Back at NCH, and report out from Cleveland

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By Brian Davis

In January, I took on the Director of Grassroots Organizing role, formerly held by Michael Stoops, and am so honored to be working again for the oldest homeless civil rights organization in America. I was a board member of NCH from 2001 until 2017.

I previously worked 23 years for a small advocacy organization causing trouble in Cleveland, OH. I oversaw the homeless memorials, Stand Downs and constructed programs to better serve those without a permanent residence. I registered thousands of people to vote and sued the State of Ohio to protect the voting rights of low income people without identification. I also regularly organized lawsuits against the City of Cleveland when they attempted to make it illegal to be without a home. Every month I was the guy who faced people living in shelters and on the streets and had to answer their criticism for what a stupid system we the people had constructed for those who were hungry or struggling with housing. I worked for 23 years attempting to amplify those voices so they were heard at the County administration building, City Hall, and at hearing rooms in the Rayburn Office Building of Congress.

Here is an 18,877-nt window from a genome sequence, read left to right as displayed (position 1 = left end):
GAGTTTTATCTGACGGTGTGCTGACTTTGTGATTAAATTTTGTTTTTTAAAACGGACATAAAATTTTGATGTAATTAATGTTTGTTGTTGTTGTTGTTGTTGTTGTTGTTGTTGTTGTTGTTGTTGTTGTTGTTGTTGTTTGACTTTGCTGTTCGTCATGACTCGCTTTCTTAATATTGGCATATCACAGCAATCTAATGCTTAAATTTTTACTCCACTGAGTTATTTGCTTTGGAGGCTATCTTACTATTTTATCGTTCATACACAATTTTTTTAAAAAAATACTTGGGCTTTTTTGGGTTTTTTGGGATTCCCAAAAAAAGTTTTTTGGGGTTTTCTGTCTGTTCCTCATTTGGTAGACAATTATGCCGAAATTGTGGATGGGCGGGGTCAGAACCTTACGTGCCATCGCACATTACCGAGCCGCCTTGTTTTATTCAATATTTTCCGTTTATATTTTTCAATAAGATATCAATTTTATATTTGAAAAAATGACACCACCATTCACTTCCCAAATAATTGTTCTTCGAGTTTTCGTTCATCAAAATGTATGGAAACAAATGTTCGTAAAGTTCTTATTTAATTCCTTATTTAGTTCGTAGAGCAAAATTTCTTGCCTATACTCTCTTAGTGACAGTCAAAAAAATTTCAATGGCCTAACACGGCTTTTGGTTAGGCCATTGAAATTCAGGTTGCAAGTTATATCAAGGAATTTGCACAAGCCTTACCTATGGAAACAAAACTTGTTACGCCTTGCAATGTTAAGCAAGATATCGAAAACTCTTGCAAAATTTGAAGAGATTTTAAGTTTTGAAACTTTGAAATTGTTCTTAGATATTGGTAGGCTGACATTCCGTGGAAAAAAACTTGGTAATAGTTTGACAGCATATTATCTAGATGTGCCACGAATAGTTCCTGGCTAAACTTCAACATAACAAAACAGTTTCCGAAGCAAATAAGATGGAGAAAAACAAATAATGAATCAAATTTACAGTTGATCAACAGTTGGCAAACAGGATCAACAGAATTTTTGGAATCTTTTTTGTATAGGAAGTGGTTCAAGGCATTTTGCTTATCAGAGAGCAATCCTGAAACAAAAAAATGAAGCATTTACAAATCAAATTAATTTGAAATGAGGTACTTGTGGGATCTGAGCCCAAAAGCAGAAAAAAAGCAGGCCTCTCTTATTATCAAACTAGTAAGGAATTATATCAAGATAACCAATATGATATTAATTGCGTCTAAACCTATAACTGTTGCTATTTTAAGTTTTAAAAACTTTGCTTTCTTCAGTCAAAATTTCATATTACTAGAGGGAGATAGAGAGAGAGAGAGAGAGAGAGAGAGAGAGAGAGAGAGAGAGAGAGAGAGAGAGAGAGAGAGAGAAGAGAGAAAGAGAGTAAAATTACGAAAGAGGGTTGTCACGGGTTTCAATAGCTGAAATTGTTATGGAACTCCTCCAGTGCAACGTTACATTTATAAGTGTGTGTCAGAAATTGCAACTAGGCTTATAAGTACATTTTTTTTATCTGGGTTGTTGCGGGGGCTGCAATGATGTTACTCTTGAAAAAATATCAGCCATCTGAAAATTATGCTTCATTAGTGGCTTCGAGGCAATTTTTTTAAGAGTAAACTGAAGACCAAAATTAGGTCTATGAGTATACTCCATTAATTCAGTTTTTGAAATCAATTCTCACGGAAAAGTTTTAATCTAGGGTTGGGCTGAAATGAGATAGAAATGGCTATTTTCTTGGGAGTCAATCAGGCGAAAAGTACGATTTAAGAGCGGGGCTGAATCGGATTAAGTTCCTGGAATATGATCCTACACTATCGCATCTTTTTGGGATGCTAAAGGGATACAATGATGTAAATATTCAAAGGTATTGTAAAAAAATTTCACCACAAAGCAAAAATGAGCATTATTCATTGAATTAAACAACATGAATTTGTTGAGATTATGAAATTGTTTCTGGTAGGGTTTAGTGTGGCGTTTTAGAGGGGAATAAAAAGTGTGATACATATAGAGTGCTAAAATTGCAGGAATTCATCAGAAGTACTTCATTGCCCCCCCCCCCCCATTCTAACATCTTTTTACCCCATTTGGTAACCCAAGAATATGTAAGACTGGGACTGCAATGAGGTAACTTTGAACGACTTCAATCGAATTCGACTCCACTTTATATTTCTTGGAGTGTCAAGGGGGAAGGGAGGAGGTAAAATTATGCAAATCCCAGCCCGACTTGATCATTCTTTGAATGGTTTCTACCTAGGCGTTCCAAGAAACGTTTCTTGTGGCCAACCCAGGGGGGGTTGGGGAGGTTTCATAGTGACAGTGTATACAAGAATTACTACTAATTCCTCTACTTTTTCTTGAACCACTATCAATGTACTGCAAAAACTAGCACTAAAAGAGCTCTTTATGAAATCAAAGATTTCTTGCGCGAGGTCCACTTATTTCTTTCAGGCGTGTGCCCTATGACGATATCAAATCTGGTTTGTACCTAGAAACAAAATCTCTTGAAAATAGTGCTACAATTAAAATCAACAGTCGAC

Report out from Cleveland:

According to the US Census, Cleveland once again became the poorest city in the United States in 2020. One third of the total population of poor people in Ohio live in Cleveland even though the city on the shores of Lake Erie only represents 3% of the total population of the Buckeye state. The County that Cleveland sits in runs most welfare programs, and funds the addiction services as well as the mental health system, but that often means that people experiencing homelessness are not treated as individuals. They are instead told to conform to the one-size-fits-all approach to receiving help or do it alone. 

For decades the city had been one of the few cities in the United States that offered guaranteed access to shelter for anyone who wanted it. This became moot in the 2010s when the conditions in the shelter had deteriorated to the point that the reputation of the shelter was so bad many found that sleeping on the street was more attractive than staying in a shelter. In addition, HUD’s policy of funding permanent supportive housing over everything else closed most of the family shelters in Cleveland. The waiting list for housing was years long and the waiting list for a decent shelter bed was also excessively long.  Before the pandemic there were 22,000 to 24,000 evictions a year, and a severe lack of beds for women fleeing domestic violence, and no specific programs for young people. So, in one of the poorest cities in America, the safety net for homeless people was in tatters then a global pandemic hit.